Pari, who knew about Paul’s plans but didn’t participate, also regrets not trying to stop him. “I wish I had said when I got pregnant, ‘This is going to have to stop,’” she said. “I was scared about it. I was worried about it all the time.”
In October 2009, law enforcement raided the Fields’ house and found the plants. Paul learned that his close friend, a groomsman at his wedding, had informed on him to receive a lighter sentence for his own growing operation — adding a sense of betrayal to the brew of terrible emotions Paul felt.
“I hadn’t harvested a single plant when the raid happened, and we lost everything,” Paul recalls. “And then I’m staring in the mirror going, ‘Oh my God, what have I done?’ The most irresponsible thing I could do as a husband and a father.”
When Paul went to jail, Pari sank into a depression for about a year. She had recorded videos of Paul playing with Corrina before he went away so she could show them to her while he was behind bars. And Paul wrote a note to his baby every day, filling notebooks for her. But the reality of parenting alone, with your spouse behind bars, was brutally hard.
“You don’t have anyone to tag out with you,” Pari says.
Pari moved in with Paul’s elderly parents, who helped care for Corrina while Pari went back to school to become an ultrasound technician. They drove two hours each way to visit Paul in federal prison in Jonesville, Va., every other weekend.
While Paul was behind bars, several states legalized recreational marijuana, which has become a multibillion dollar business. Pari visited Colorado and watched people walking into bustling dispensaries to legally buy pot, while she thought of her husband serving more than a decade for growing plants.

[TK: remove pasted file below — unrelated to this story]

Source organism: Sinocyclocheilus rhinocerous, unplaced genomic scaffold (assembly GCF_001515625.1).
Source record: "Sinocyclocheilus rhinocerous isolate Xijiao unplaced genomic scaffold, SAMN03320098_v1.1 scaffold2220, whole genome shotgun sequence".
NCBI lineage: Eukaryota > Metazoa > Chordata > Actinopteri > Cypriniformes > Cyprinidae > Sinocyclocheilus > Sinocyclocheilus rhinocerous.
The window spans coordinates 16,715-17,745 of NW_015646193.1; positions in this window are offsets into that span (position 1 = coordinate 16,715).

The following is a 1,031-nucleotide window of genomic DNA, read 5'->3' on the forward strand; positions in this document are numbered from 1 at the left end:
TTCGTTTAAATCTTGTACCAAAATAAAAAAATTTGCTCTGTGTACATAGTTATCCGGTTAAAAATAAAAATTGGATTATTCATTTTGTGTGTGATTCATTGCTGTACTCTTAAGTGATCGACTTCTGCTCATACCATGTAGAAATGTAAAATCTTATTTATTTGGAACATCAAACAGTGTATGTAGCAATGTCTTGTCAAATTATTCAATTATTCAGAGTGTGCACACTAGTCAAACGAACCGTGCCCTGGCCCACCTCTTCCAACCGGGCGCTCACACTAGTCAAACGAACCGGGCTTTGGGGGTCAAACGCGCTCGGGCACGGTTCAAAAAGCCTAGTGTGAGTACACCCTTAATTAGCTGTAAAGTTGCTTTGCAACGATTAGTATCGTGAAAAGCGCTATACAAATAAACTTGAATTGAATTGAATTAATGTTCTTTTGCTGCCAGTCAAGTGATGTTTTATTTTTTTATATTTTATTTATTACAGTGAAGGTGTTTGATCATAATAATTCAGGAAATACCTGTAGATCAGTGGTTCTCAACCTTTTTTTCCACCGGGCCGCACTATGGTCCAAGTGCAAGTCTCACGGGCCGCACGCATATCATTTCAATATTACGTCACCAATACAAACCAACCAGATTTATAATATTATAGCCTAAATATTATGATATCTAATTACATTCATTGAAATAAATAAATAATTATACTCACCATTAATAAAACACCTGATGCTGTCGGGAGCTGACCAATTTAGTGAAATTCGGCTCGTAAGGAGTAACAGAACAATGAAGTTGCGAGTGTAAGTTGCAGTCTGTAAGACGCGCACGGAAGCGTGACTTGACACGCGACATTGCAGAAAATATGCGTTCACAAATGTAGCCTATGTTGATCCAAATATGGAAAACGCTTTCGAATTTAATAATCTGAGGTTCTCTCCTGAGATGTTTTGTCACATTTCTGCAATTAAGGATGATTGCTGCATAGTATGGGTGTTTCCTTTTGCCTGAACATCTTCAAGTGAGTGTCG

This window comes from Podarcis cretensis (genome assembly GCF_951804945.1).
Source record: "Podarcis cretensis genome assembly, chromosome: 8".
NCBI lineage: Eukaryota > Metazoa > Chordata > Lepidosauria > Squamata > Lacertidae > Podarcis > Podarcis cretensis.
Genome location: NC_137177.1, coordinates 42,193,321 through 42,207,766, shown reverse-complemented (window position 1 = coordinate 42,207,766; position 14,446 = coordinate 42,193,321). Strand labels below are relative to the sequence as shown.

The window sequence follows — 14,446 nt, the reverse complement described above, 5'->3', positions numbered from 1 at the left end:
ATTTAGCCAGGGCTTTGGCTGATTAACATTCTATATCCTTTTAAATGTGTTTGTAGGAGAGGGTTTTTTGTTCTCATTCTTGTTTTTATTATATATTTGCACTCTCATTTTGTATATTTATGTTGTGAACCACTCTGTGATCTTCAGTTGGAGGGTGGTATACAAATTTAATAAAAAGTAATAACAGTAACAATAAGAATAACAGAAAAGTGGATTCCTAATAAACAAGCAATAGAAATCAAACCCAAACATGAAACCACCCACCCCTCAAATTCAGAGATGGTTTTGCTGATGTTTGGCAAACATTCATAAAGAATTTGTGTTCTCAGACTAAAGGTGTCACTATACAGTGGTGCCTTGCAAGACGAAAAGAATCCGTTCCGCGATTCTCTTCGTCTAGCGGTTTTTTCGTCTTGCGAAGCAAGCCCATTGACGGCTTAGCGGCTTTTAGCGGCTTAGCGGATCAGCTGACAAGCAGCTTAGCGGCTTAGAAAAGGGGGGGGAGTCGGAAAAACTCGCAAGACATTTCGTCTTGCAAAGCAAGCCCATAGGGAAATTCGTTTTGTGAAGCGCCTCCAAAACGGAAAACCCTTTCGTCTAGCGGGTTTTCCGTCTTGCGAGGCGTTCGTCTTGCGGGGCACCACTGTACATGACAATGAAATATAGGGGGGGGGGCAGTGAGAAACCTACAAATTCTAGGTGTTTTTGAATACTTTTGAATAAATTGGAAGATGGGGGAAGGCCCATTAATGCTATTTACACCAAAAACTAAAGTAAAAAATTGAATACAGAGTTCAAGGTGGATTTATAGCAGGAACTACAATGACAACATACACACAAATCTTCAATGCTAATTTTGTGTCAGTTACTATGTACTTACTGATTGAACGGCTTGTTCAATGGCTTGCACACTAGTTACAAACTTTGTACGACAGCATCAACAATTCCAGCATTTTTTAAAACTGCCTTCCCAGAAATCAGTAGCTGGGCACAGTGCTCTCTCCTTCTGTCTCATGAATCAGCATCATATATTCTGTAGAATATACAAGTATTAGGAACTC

“That part of it has been weird,” she says. “I know he broke the law, but I think it’s an excessive amount of time.” One in five Americans now live in states where you can legally smoke weed without a doctor’s note, but the Trump administration has signaled it will more aggressively enforce federal marijuana laws.
In a recent exclusive Yahoo News/Marist Poll, just 30 percent of Americans said they believe the Trump administration should be tougher in enforcing federal laws against the recreational use of marijuana. The plurality of respondents (38 percent) said they believe the new administration should be more lenient, while 27 percent said the administration should continue on the same path as the Obama administration—largely leaving it to the states to decide whether pot is legal or not.
The survey also finds that 83 percent of Americans support the legalization of marijuana for medicinal purposes but are divided about whether or not marijuana should be legalized for recreational purposes: 49 percent approve and 46 percent disapprove.
At around age 4 or 5, Corrina started to ask why her father was behind bars. Her parents told her he made a mistake and got in trouble. At times, Pari struggled with her daughter’s behavior. For a period when she was working nights, Corrina started acting out. “She’s definitely angry,” Pari says. “I don’t know if it’s just the age or if she’s angry about him not being there.”